Let me give a specific example. Today, I answered this post, and my answer seemed familiar. Looking through my old answers, I found that I'd answered this post a while back. The older post is a less thorough question, in the sense that answers to the older question won't completely answer the newer question, while answers to the newer question will be above-and-beyond answers for the older question.

Had they been posted in the other order, I'd mark the newer one as a duplicate without a second thought. I wonder what I ought to do in this case, though. I have three thoughts:

(1) Mark the older one for closing as a duplicate.

(2) Change my answer to the older question so that it actually answers the newer question, then mark the newer one for closing as a duplicate.

(3) Leave them both alone.

I think the last option is the least preferable, but I'm torn between the other two (though I'm leaning toward the first). Is there some consensus as to what should be done in such cases? Is there perhaps a better option that I'm not considering?

I think a consensus is important, here, because if there's enough disagreement, I worry that both of them will end up closed as duplicates of the other. To facilitate things, I've posted these three options below as answers. Give an upvote to whichever option(s) you favor. If you care to discuss you reasoning, put them as comments under your selection. If you've another option that you think is better, then please post it as an answer so we can all consider it. What say you?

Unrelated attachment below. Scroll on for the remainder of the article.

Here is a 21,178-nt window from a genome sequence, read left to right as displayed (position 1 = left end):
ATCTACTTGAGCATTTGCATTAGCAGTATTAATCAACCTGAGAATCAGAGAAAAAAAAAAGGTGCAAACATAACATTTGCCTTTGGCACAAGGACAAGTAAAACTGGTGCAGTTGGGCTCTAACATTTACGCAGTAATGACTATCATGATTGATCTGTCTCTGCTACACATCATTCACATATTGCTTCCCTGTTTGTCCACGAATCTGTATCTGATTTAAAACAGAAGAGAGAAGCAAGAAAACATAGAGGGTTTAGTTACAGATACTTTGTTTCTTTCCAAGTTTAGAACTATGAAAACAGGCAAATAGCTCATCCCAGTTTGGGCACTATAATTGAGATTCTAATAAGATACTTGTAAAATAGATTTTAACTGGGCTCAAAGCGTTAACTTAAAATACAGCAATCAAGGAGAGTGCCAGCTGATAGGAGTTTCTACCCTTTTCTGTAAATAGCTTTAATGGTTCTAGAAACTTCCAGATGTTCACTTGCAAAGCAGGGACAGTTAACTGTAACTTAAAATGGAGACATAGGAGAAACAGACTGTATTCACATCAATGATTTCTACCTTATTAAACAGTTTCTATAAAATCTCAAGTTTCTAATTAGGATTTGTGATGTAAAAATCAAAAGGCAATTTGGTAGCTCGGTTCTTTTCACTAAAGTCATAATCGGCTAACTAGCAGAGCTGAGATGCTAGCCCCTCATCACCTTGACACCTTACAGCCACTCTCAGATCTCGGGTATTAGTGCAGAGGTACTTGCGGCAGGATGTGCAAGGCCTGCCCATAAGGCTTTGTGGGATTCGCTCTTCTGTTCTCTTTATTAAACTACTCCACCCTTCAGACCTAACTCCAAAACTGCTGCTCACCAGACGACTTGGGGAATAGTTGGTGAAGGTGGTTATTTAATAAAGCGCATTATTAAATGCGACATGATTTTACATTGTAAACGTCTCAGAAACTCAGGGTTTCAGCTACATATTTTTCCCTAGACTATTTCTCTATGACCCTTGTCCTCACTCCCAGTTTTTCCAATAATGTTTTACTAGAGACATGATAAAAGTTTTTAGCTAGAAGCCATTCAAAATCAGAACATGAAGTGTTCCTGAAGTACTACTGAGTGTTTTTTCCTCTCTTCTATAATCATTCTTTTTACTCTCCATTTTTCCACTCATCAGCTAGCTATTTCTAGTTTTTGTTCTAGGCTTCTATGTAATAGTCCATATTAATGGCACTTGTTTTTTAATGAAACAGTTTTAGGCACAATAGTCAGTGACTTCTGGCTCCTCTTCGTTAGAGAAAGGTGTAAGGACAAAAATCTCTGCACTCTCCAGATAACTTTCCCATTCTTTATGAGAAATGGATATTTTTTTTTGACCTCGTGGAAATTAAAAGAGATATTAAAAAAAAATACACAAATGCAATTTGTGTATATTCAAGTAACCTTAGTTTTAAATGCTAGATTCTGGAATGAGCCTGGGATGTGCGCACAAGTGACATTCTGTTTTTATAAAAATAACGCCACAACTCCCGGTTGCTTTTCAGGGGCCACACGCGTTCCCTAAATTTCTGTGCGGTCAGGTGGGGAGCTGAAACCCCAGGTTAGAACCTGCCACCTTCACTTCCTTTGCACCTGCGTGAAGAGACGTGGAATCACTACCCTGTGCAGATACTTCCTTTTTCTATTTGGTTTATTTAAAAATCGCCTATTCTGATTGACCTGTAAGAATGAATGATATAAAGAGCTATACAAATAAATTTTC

• $\begingroup$ This post and answers were helpful to me today, as I reviewed an older Question nominated for closure as a duplicate of a fairly recent one. I voted not to close, and left a link on the newer one to the older one. $\endgroup$ – hardmath Jul 10 '14 at 12:43

Leave a link to A at B, and a link to B at A, with a brief explanation at each. Don't close anything, and don't chnage the old answer.

  • 3
    $\begingroup$ This is what I generally do for similar instances. I've probably posted more links than answers. We need more links. $\endgroup$ – Bill Dubuque Nov 6 '12 at 2:39
  • $\begingroup$ Sounds good to me! And it's unanimous so far. I'll do that. $\endgroup$ – Cameron Buie Nov 6 '12 at 6:20

Close the older one as a duplicate.


Since dupe-loops are prevented by the system, it is perfectly in order to mark both questions as duplicates of the other and see how the community decides... However, ideally the better one should remain open.

The problem often is that an old question may already have some good answers the newer one would also benefit from, yet the newer one may be asked better and also have received a great answer. Then in order to obtain the "best" overview, one basically has to check both questions' answers, which also means you have some interleaved sorting.

So ideally one question gets closed as a duplicate of the better one (be it newer or older), and either the dupe-answers would also show up in the "original" (I wonder if that has ever been feature-requested) or the answers were migrated (manually by their respective author, or maybe by a mod if possible).

However, questions should not be closed as duplicates if they are actually merely subsets, since the most awesome answer to the latter may fail for a more general case and might never have been posted to that one - at least on gaming.SE consensus is Duplicate information in answers (in part or in whole) does not automatically make questions duplicates.

  • $\begingroup$ That's a fair point. I know duplicate questions are sometimes merged, but I'm not entirely sure of the protocol behind that. $\endgroup$ – Cameron Buie Oct 2 '13 at 11:11
  • $\begingroup$ Merging is almost exclusively limited to exact duplicates due to it's irreversibility, e.g. when someone reposted the same question, or cross-posted it to another site which migrated it here thus yielding a duplicate. $\endgroup$ – Tobias Kienzler Oct 2 '13 at 11:23

Leave both of the answers alone.


Change the answer to the older question so it answers the newer question, then mark the newer one for closing as a duplicate.


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